Another year, another spring, brings a new planted garden! As of now we have broccoli, carrots, and peas in the ground. Guess what, they are all up. After last fall's dismal failure in the broccoli and carrots dept. I am so happy to see them growing! My challenge at the moment is fabricating the fence for my peas to grow on as they already have tendrils growing. As of now working on the fence I already have 2 blisters and cuts all over my arms from the chicken wire. One row is completely done and the other row is short so it won't be as much work. Here are some pictures of the lovely growing world!

The two planted rows. The row on the left are just peas. The row on the right is carrots, broccoli, and a few more peas.
These 2 are pictures are of the fence I have thoroughly injured myself creating...
The pots on my front steps. The big pots have violas in them and the little ones are strawberries.
Strawberry plant, already has a strawberry on it!
Last but not least, these are my garlic plants! And there is a little strawberry plant in the planter on the right. It was the only one that grew out of my first attempt. Never buy strawberry plants that are closed up in a plastic bag.

Thursday, March 1, 2012

On the Fronteir

Yeah, it's been a while. I blame it on the moving, and then the post-work exhaustion. There's nothing like manual labor to remind you how out of shape you are!

So far, I am more than pleased with my new career choice (historic interpreter and farmer for those not in the know.) Its been a blast working with everyone, all of the animals, and all of the period gear!

I have three close co-workers, and then tons of peripheral people (volunteers, the lady that runs the gatehouse, our handyman, my boss, etc.) Heather is the farm wife (now widowed in our farm story since my predecessor left.) she runs just about everything, and is pretty spectacular. Tama is the other farmer with me (my younger, unmarried sister in our tale.) She's a crack up, and we end up doing a lot of our tasks together, and chatting all the while. J-D is the facilities manager (our neighbor on the farm.) He's pretty dang awesome too.

It's only been two weeks so far, but so much has gotten done, and tons more is in the works! Today, we read through all of the apprentice applications for children who want to work on the farm and chose our favorites (we chose 13 new ones, there are 63 total!) Tama and I have also been busy using the draw knives to make new clapboards for the farm house's roof, which is leaking like a sieve. I managed to get the smelliest chicken poop on me, so I had my jeans in the wash and was wearing my petticoat while they ran. Then Tama knocked the wind out of herself with a rogue board, and she recommended that I put my stays on to avoid such a terrible fate. Which led to this spectacular outfit:

I looked just as homeless yesterday when all of my clothes were in the dryer from being rain drenched. I love our dress code.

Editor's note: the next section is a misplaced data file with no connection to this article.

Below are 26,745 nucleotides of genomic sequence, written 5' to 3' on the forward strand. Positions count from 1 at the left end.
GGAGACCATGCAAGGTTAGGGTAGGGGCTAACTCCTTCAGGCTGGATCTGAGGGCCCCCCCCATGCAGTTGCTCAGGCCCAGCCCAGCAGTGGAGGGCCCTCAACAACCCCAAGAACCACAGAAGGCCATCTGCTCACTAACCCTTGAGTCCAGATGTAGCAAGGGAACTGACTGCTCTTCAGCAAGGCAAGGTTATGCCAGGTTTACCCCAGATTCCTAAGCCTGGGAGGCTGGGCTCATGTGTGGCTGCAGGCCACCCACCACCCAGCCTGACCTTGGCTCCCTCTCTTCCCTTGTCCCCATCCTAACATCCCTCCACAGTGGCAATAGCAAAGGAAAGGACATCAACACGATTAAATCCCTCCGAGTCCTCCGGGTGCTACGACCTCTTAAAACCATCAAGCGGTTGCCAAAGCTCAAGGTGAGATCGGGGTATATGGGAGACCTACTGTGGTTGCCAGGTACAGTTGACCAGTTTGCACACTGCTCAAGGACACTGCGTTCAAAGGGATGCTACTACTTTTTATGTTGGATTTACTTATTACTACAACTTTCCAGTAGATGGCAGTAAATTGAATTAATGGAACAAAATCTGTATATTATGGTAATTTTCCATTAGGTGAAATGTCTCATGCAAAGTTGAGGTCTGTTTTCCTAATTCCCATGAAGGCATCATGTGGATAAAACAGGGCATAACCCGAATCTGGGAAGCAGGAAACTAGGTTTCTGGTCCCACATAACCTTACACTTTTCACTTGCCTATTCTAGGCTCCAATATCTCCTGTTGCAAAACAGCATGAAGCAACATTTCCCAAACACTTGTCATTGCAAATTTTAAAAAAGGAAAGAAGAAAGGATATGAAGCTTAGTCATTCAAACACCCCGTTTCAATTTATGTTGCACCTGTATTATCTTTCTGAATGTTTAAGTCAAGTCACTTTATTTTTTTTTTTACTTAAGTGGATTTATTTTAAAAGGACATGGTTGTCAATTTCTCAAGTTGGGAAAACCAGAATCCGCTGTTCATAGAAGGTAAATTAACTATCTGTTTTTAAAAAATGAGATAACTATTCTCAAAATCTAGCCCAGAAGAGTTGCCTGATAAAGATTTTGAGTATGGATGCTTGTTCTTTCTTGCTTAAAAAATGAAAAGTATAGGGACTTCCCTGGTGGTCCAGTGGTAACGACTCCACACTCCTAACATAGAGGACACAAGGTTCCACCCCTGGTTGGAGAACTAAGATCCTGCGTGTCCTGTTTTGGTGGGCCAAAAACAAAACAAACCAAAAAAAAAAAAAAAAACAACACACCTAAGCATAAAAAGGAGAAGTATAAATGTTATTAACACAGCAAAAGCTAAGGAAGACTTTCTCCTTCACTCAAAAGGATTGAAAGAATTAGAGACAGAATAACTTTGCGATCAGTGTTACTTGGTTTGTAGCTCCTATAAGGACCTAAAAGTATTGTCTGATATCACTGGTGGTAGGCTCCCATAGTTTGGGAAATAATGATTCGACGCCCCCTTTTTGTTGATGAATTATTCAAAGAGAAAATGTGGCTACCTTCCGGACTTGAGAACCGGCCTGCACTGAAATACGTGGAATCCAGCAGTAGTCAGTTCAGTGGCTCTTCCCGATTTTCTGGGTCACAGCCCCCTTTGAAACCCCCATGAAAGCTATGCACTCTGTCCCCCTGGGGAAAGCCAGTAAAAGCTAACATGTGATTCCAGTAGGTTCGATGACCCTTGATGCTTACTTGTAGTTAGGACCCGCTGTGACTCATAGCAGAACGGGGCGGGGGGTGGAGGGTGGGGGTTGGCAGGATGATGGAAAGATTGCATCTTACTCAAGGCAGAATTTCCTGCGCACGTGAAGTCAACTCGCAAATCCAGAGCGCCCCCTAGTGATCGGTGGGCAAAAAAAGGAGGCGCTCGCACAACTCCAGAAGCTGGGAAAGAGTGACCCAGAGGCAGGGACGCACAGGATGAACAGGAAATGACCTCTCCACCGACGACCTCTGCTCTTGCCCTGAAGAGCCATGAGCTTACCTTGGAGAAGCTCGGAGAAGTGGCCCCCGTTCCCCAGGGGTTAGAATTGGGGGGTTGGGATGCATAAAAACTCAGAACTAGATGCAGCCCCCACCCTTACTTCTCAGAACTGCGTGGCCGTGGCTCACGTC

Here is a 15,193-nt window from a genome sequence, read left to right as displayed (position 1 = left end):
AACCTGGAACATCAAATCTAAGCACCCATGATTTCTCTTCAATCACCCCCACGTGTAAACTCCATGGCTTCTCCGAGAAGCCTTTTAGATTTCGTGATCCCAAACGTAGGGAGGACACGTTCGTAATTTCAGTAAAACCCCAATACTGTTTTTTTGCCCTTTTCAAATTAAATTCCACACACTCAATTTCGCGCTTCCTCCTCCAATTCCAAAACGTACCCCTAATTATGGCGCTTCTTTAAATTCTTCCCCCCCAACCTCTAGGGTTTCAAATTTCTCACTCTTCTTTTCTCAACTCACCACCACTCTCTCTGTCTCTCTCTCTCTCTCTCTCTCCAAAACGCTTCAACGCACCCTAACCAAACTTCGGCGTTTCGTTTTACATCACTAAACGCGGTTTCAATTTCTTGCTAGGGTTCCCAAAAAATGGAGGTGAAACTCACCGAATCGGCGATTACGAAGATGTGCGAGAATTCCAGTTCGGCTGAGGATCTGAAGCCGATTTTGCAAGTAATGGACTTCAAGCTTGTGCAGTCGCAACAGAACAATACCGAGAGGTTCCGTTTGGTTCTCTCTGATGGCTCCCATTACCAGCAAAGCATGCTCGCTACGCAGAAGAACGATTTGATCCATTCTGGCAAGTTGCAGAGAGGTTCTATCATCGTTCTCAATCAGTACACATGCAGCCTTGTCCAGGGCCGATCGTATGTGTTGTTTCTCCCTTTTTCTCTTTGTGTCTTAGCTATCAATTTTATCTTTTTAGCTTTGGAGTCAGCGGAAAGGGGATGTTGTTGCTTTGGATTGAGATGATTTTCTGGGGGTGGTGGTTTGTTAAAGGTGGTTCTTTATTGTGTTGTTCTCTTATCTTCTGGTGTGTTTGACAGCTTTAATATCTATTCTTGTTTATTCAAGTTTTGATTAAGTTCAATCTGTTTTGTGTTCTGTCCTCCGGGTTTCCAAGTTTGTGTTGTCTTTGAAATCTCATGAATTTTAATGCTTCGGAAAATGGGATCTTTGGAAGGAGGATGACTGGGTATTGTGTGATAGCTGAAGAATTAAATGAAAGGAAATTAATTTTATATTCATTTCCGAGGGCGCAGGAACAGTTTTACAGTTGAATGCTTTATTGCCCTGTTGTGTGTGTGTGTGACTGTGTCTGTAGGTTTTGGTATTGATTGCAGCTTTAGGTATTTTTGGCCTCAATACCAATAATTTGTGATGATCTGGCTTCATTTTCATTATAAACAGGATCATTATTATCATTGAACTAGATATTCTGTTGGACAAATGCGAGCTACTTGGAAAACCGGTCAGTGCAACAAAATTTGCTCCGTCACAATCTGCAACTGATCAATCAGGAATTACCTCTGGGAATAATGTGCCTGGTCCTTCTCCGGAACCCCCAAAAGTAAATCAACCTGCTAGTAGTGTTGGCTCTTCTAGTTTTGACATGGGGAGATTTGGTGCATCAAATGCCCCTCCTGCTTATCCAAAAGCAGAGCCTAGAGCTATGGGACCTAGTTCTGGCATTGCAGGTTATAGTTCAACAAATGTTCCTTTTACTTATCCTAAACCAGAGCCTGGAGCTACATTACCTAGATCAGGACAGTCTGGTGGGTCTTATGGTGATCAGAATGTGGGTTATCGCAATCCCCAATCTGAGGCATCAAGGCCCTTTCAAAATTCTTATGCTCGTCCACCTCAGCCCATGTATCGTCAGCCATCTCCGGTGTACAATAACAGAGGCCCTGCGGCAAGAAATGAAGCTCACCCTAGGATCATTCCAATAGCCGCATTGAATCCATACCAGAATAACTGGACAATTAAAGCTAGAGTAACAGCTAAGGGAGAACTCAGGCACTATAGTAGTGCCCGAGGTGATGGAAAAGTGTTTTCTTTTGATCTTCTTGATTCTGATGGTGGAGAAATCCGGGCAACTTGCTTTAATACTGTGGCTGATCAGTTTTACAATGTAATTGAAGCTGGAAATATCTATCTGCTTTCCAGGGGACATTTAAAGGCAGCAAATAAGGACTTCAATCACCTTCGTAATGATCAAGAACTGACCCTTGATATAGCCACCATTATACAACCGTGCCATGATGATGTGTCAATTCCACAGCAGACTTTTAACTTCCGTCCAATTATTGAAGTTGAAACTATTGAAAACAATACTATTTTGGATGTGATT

In crafty news, during the rain day, we got too lazy to do anything big, so Tama and I both made ourselves housewives, which is a fancy 18th century name for a sewing kit. Mine has three parts: two pockets and a pin cushion built into the middle. It's all made from scraps of linen and some raw wool for the pincushion stuffing. Did I mention that the entire bottom shelf in our 7' long fabric closet is free scraps? Yeah. Heaven. Anyway. I also made myself a leather thimble (because why not?) and added a nice chunk of beeswax, some needles, and straight pins. I think now it's time to go 18th century sewing accoutrement shopping... Oh yeah!

There's tons more to talk about it, but is 8:40 and I'm already ready to sleep! And apologies, I'm posting from my phone, and I have no idea what's going on with the pictures. I'm sure y'all are smart enough to figure it out ;-)

<3 Sarah

Monday, February 27, 2012

Teaching Charity Without Being Pushy.

I am all about charity and giving in my personal life, but when it comes to teaching kids about giving its not easy. For my scouts this year we are going to be doing our service project through Since we live in a Navy area I thought this would be fitting, mostly because there are many in the Navy from here and other places serving overseas in combat areas. Any Sailor is pretty easy to go through. First you read through the units that have posted and see who they are and what they need. Then you pick the unit that you want and request their detailed information. Once you have collected the things for them you send them to the address provided. Tonight we will be collecting the donations for the unit and the girls will be drawing pictures to add to the care package. When we get done with our meeting this evening I will scan in their art work so that all of you readers can see their ways of giving!

Thursday, February 23, 2012

Twisting away again...Working with grapevine!

Every year a wonderful time comes around when my Dad prunes the grape arbors, and I reap the benefits! I love working with grapevine, as a weaving material it is wonderful! This year I am going to make baskets as well as wreaths. Today though I wanted to share how to make a grapevine wreath with all of you! You can find grapevine all over, growing wild mostly. Most home owners see it as a weed, so ask if you can cut it from their yard, or if you know someone who grows grapes ask if you can have the cuttings after they prune! Here you go readers, have fun! Hopefully we will start hearing from Sarah soon, she is semi settled and has started her new job as a farmer girl!

Step one: Start with a decent sized vine that can be made into a circle longer than the size you want the wreath.
Step Two: Make a circle with the vine tucking the ends like you would start tying a knot.
Step Three: Add another vine. Start it by tucking the thick end of the vine into an open area of the knotted first loop.
Step Four: Wrap the vine around and around the original loop taking care to hold down the ends so they do not slip out. Tuck the end into a open gap.

Step Five: Continue adding vines until your desired width is reached. You can go the same direction as you add each vine or you can go the opposite direction each time. I personally prefer to add each opposite, it seems to make them stronger. Tuck the last end securely, and you will have a wreath that will last years to come.